GISBORNE courthouse sittings today were opened in Maori and English as the nation’s courts move to adopt te reo in opening and closing announcements.
Today is the first day of Maori Language Week but the te reo move initiated by the District Courts Heads of Bench, supported by the Ministry of Justice procedure, is a permanent one.
Alistair Clarke, president of the Gisborne branch of the New Zealand Law Society of New Zealand, said the move was long overdue.
“It recognises the only other official language of New Zealand.
“The chief judge and others who implemented it are to be congratulated.”
Chief District Court Judge Jan-Marie Doogue said the introduction of the Maori language was a historic change in the District Court process.
‘‘We wanted a practical way for District Courts to recognise te reo Maori as an official language of New Zealand.
“The Maori language is already established in some courts, such as the Maori Land Court, Waitangi Tribunal, Rangatahi Youth Court and Matariki Court.
‘‘It will enhance proceedings and show appreciation for the cultural significance of the language in the court environment.’’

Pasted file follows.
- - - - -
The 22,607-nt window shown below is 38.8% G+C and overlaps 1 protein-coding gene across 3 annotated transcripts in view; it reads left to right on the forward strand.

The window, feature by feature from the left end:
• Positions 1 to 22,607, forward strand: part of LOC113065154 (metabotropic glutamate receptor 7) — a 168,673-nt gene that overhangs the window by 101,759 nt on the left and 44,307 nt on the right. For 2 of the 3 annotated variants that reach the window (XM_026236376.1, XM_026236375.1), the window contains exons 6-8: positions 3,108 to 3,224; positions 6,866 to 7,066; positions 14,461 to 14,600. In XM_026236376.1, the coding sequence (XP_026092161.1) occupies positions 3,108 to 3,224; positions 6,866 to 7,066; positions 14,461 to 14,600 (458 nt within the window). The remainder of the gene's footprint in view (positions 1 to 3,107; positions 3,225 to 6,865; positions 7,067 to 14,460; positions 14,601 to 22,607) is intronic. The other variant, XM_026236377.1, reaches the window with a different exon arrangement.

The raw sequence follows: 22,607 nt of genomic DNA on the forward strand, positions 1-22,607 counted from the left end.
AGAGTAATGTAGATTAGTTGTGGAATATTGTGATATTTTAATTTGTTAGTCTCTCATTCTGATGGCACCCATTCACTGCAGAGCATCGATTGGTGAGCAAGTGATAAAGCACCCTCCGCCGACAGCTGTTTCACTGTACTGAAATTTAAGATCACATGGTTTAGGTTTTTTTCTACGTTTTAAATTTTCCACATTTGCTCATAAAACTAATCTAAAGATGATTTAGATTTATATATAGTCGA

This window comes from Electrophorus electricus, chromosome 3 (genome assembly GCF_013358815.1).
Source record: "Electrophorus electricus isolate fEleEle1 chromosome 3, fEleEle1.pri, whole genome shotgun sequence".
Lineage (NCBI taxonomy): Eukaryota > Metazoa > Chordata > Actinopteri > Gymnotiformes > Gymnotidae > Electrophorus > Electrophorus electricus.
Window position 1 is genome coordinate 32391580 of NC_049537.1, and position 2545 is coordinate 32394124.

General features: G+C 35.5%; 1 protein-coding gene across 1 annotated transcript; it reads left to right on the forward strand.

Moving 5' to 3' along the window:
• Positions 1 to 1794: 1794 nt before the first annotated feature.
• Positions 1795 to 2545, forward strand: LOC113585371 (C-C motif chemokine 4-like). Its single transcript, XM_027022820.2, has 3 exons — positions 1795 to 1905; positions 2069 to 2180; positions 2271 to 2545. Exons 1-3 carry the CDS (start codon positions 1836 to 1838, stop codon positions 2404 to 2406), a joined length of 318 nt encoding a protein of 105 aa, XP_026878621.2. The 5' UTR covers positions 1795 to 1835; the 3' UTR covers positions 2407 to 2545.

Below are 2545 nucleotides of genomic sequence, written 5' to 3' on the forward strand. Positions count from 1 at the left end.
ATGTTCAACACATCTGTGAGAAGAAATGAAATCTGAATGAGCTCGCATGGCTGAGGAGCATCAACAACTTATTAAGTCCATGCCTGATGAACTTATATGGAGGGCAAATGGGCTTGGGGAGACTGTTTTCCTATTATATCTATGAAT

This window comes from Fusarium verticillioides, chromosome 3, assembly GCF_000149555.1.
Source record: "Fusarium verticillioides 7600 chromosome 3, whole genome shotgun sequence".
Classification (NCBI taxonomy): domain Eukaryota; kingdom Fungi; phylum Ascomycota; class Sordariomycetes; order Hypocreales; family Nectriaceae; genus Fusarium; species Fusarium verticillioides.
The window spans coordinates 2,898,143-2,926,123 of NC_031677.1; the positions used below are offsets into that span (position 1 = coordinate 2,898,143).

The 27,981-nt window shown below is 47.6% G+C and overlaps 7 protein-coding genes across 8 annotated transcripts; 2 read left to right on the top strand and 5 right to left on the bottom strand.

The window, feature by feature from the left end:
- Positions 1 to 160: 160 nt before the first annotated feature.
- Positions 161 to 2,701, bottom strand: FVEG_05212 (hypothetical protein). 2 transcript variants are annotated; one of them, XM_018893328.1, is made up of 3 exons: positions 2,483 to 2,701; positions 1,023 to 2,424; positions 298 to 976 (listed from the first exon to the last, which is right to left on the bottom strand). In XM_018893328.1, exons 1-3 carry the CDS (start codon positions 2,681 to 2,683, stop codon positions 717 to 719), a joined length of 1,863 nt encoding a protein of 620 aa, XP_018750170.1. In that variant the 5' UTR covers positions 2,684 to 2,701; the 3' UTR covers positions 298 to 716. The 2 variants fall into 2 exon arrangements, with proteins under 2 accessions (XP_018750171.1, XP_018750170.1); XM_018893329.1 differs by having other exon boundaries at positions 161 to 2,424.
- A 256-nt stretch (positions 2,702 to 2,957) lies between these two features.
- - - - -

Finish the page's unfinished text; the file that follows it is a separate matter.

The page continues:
New Zealand Law Society president Jonathan Temm said it was surprising te reo Maori was only now being introduced, considering it had been an official language of New Zealand since 1987.
“It’s just a further step along the road of getting te reo the recognition Parliament clearly intended it to have when it made it one of the official languages.
“To the right thinking New Zealander, that’s just the way it is.”
Mr Temm said there had been no objections from the legal profession.
But others have voiced opposition.
Sensible Sentencing Trust national spokesman Garth McVicar called the move a waste of time.
“A lot of the victims that we deal with, their issues have been frustrated by the clogging within the court system at present.
“So, in my opinion, it’s pouring salt into the wound. What’s the benefit of it, realistically?”
Culture was well catered for within the courts, including Maori victim liaison officers, he said.
“We’re dealing with a court system that is overworked to the point of being dysfunctional and we’re just putting another stumbling block in the way.”
New Zealand First MP Winston Peters said: “If we’ve got any spare money to be tossing around at the courts, then let’s spend on better counsel and on facilities to speed up the justice system of this country.
“With the greatest respect, it’s not going to help the spread of the Maori language at all.”
Gisborne District Court staff have been training in-house for several weeks and practising te reo Maori phrases.
The phrases are:
• Turituri mo Tona Honore, te Kaiwhakawa, Taki tu — Silence for His/Her Honour the Judge. All stand.
• Kua tuwhera te Kooti a-Rohe — The District Court is now open.
• Turituri. Taki tu. Kua hiki te Kooti — Silence. All stand. The court is adjourned.
• Kua haere ano te Kooti — The court is resumed.